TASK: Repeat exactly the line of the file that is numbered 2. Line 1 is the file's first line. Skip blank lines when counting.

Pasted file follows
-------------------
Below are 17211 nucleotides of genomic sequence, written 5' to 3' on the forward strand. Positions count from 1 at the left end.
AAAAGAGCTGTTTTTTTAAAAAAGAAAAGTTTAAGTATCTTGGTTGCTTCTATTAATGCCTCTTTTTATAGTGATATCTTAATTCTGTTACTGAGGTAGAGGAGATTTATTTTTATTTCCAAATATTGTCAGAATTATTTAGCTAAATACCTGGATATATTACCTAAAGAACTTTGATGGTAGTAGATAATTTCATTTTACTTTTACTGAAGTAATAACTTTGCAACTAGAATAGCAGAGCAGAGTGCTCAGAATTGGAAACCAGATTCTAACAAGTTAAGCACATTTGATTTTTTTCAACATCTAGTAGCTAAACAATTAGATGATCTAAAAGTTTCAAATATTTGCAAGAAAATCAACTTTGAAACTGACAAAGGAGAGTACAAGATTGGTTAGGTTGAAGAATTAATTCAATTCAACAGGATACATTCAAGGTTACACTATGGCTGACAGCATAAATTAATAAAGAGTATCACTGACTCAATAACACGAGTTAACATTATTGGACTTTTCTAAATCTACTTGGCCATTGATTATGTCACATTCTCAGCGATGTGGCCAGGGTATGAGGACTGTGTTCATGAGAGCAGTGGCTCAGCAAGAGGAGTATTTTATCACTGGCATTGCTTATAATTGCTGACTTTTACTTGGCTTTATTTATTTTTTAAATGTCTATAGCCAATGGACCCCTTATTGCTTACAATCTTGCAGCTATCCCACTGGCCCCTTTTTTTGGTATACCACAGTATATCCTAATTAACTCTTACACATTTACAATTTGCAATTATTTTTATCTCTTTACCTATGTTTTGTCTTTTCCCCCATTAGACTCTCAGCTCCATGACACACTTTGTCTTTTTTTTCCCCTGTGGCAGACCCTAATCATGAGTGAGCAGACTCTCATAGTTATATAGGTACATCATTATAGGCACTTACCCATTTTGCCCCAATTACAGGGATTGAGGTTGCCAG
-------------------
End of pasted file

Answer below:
AAAAGAGCTGTTTTTTTAAAAAAGAAAAGTTTAAGTATCTTGGTTGCTTCTATTAATGCCTCTTTTTATAGTGATATCTTAATTCTGTTACTGAGGTAGAGGAGATTTATTTTTATTTCCAAATATTGTCAGAATTATTTAGCTAAATACCTGGATATATTACCTAAAGAACTTTGATGGTAGTAGATAATTTCATTTTACTTTTACTGAAGTAATAACTTTGCAACTAGAATAGCAGAGCAGAGTGCTCAGAATTGGAAACCAGATTCTAACAAGTTAAGCACATTTGATTTTTTTCAACATCTAGTAGCTAAACAATTAGATGATCTAAAAGTTTCAAATATTTGCAAGAAAATCAACTTTGAAACTGACAAAGGAGAGTACAAGATTGGTTAGGTTGAAGAATTAATTCAATTCAACAGGATACATTCAAGGTTACACTATGGCTGACAGCATAAATTAATAAAGAGTATCACTGACTCAATAACACGAGTTAACATTATTGGACTTTTCTAAATCTACTTGGCCATTGATTATGTCACATTCTCAGCGATGTGGCCAGGGTATGAGGACTGTGTTCATGAGAGCAGTGGCTCAGCAAGAGGAGTATTTTATCACTGGCATTGCTTATAATTGCTGACTTTTACTTGGCTTTATTTATTTTTTAAATGTCTATAGCCAATGGACCCCTTATTGCTTACAATCTTGCAGCTATCCCACTGGCCCCTTTTTTTGGTATACCACAGTATATCCTAATTAACTCTTACACATTTACAATTTGCAATTATTTTTATCTCTTTACCTATGTTTTGTCTTTTCCCCCATTAGACTCTCAGCTCCATGACACACTTTGTCTTTTTTTTCCCCTGTGGCAGACCCTAATCATGAGTGAGCAGACTCTCATAGTTATATAGGTACATCATTATAGGCACTTACCCATTTTGCCCCAATTACAGGGATTGAGGTTGCCAG